Wednesday, November 14, 2012

CTW SLC Part V- Marriage Panel

View my other CTW posts here

Both Josh Weed and Steven Frei spoke on a marriage panel, with Craig Mangum and John Gustav-Wrathall.  Craig was previously married to a woman before their divorce and his subsequent, recent marriage to a man and John was married to his now-husband about 15 years ago. John affiliates with the LDS church; Craig does not. In this wise was a widely varied perspective addressed, including people with many different stories.  It was fascinating.

To open, I'm going to address what each one of them said marriage meant to them, mostly because it's just so darn cute.

Steven said that marriage is what has brought him the most happiness in his life, Craig said that it has given him a sense of family and commitment, with all the related peace of mind that attends that, Josh said simply that Lolly is just so good and John related a touching story of his husband sitting with him in his hospital room after a surgery, holding his hand and watching TV.  Tears may or may not have flowed during this part of the discussion.

Next, each one of them addressed the unique challenges of having children in their situations.  Josh intends to sit down with his daughters as they become mature enough to understand their family's uniqueness, saying that he and Lolly want dialogue and openness to be "touchstones of our home."  John, who has a gay son, says he always encourages his kids to be positive, contributing, self-loving people, regardless of their choices.  Steven said that he sat with each one of his children individually and spoke with them in a way they'd understand about his challenges and noted that he was received with unconditional love from them.  Craig's story was perhaps the most upsetting, as following his divorce and second marriage, his ex-wife fought to withhold visitation rights to their children, but little by little, his relationship with them is being restored.

Finally, they discussed how marriage has changed them and will continue to change them.  Craig said that his life 10 years ago was dark, but that coming out and remarrying has been a liberating and growing experience.  John spoke on the incredible power of love.  Josh, when asked about the potential of the church to change its position, said that his marriage to Lolly wasn't a consolation prize, saying, "I chose Lolly out of all people, not out of all women." Steven echoed that sentiment, saying that any future contingency was irrelevant because he is happy with his life.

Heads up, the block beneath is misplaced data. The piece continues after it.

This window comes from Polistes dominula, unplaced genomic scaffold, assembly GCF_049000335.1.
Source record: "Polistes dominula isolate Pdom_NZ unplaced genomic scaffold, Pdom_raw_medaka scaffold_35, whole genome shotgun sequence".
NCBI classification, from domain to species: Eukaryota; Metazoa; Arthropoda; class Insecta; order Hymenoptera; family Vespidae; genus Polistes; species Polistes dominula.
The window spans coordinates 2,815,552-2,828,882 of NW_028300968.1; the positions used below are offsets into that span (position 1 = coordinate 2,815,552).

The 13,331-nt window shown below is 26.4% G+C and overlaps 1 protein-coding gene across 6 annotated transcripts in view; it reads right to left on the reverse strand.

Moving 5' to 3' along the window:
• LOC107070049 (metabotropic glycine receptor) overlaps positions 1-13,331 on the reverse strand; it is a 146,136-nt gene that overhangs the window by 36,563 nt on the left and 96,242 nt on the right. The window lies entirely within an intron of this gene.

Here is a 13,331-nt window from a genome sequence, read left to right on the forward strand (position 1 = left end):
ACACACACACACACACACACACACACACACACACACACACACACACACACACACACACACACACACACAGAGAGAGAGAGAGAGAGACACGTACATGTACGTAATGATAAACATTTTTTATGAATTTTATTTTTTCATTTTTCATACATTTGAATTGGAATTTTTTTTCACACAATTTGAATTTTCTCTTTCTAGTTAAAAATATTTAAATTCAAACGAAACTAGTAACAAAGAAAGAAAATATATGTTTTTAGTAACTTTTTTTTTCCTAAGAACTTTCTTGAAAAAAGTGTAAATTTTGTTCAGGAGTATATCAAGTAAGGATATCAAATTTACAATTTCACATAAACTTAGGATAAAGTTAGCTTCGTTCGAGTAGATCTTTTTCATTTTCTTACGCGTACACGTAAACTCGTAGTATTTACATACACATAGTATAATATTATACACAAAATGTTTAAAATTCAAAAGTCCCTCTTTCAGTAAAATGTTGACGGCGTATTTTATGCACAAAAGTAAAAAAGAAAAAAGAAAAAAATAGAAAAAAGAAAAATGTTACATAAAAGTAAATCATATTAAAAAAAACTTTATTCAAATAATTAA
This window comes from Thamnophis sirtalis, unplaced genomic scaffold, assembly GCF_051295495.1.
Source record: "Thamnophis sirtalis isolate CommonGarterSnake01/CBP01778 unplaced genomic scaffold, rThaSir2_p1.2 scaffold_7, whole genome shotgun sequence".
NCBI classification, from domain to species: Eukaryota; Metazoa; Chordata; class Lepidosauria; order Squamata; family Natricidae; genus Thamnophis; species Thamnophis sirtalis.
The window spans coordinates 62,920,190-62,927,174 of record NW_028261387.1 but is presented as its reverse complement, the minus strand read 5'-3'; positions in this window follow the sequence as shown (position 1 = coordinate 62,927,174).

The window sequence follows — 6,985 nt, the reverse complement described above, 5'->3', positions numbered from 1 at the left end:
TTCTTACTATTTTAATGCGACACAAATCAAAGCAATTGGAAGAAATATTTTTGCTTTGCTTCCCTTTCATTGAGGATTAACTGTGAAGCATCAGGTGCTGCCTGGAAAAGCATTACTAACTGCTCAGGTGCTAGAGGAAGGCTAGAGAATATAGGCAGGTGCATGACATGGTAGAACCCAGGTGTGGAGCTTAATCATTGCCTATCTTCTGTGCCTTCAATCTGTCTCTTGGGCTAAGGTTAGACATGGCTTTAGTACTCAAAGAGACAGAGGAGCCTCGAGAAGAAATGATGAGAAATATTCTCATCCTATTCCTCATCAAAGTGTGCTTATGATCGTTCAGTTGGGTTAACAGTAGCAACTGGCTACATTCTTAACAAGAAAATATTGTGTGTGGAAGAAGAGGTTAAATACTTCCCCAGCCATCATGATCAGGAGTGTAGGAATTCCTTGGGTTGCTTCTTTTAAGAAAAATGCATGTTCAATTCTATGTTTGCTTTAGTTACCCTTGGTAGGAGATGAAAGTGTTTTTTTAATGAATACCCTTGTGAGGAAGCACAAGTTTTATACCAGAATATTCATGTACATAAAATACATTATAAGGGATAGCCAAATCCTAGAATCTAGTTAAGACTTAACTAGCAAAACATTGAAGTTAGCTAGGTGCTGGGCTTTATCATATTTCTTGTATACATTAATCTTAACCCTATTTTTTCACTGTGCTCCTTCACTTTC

I must say, each one of these men has taught me a great deal about what my potential marriage should look like. Each one of them made me somewhat jealous because I really do want to be married so bad, but each one of them also helped me see how woefully underprepared I am for it.  John's passion for his marriage and Craig's humility in his showed me that I'm neither selfless nor humble enough to be married.  It was Josh and Steven's final statement that solidified that feeling, because any kind of marriage would be a consolation prize to me, at least right now.  My marriage to a woman would be built on feelings of resentment that I couldn't marry a man and still be faithful to my other covenants, and my marriage to a man would be built on feelings of bitterness that our marriage is what would keep me from full fellowship in the gospel.

As such, I now have a new acid test with which to judge my relationships: As soon as a girl becomes so lovable in my eyes that I'd never leave her, even for another man, then I'll know she's the one.  And by the same token, if I honestly come to the conclusion someday that gay is eternally okay and a man becomes that lovable to me, then I'll know he's the one.

Until then, I get to be a swinging bachelor, staying up as late as I want, eating whatever I want, spending money on whatever I want and playing video games as long as I want. Life could be worse.


  1. Fascinating. Thank you for writing all of this up!

  2. I also attended the CTW conference. I'm in a MOM and felt a bit worried how I'd fit in or feel accepted.

    I really enjoyed the experience. I think I spent half my time trying to not cry too hard.

    I think you spoke at the end for a couple minutes. Good on ya. There were things I would have enjoyed sharing, but there was no way that I could imagine boiling any of that down to 3 minutes, so I kept it to myself for then.

    Anyway, thanks for blogging about this.


Be nice, mmmmkay? I allow anonymous comments, but not anonymous (or even attributed) douchebaggery. The Gay Mormon Pioneer's tolerance for hate and venom are incredibly low, but his love of communication and debate are high, so have an opinion, but be kind and gentle when you share it.

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